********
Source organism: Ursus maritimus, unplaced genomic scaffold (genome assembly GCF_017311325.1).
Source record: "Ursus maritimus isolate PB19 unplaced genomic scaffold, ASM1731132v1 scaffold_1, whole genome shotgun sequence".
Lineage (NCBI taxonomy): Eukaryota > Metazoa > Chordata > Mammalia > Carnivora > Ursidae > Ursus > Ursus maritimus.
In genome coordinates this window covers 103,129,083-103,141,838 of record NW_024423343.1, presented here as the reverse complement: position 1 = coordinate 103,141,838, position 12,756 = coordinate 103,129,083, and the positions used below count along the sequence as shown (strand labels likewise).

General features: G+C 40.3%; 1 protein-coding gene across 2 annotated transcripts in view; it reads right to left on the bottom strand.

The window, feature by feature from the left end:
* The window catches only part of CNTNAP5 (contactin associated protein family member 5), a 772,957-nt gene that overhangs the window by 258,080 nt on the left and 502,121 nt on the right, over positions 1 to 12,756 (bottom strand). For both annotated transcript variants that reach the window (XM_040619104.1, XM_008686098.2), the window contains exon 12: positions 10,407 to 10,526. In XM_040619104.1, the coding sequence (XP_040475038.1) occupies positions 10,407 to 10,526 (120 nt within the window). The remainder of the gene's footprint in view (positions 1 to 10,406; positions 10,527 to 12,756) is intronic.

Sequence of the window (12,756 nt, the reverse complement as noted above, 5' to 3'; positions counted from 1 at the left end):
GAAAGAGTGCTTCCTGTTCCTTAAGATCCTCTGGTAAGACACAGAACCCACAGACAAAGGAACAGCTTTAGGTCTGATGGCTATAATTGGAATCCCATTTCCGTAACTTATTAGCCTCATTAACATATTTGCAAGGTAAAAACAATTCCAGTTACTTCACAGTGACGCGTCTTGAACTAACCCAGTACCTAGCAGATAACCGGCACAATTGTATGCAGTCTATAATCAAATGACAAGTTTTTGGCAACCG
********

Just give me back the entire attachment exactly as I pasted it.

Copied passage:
Source organism: Ursus maritimus, unplaced genomic scaffold (genome assembly GCF_017311325.1).
Source record: "Ursus maritimus isolate PB19 unplaced genomic scaffold, ASM1731132v1 scaffold_1, whole genome shotgun sequence".
Lineage (NCBI taxonomy): Eukaryota > Metazoa > Chordata > Mammalia > Carnivora > Ursidae > Ursus > Ursus maritimus.
In genome coordinates this window covers 103,129,083-103,141,838 of record NW_024423343.1, presented here as the reverse complement: position 1 = coordinate 103,141,838, position 12,756 = coordinate 103,129,083, and the positions used below count along the sequence as shown (strand labels likewise).

General features: G+C 40.3%; 1 protein-coding gene across 2 annotated transcripts in view; it reads right to left on the bottom strand.

The window, feature by feature from the left end:
* The window catches only part of CNTNAP5 (contactin associated protein family member 5), a 772,957-nt gene that overhangs the window by 258,080 nt on the left and 502,121 nt on the right, over positions 1 to 12,756 (bottom strand). For both annotated transcript variants that reach the window (XM_040619104.1, XM_008686098.2), the window contains exon 12: positions 10,407 to 10,526. In XM_040619104.1, the coding sequence (XP_040475038.1) occupies positions 10,407 to 10,526 (120 nt within the window). The remainder of the gene's footprint in view (positions 1 to 10,406; positions 10,527 to 12,756) is intronic.

Sequence of the window (12,756 nt, the reverse complement as noted above, 5' to 3'; positions counted from 1 at the left end):
GAAAGAGTGCTTCCTGTTCCTTAAGATCCTCTGGTAAGACACAGAACCCACAGACAAAGGAACAGCTTTAGGTCTGATGGCTATAATTGGAATCCCATTTCCGTAACTTATTAGCCTCATTAACATATTTGCAAGGTAAAAACAATTCCAGTTACTTCACAGTGACGCGTCTTGAACTAACCCAGTACCTAGCAGATAACCGGCACAATTGTATGCAGTCTATAATCAAATGACAAGTTTTTGGCAACCG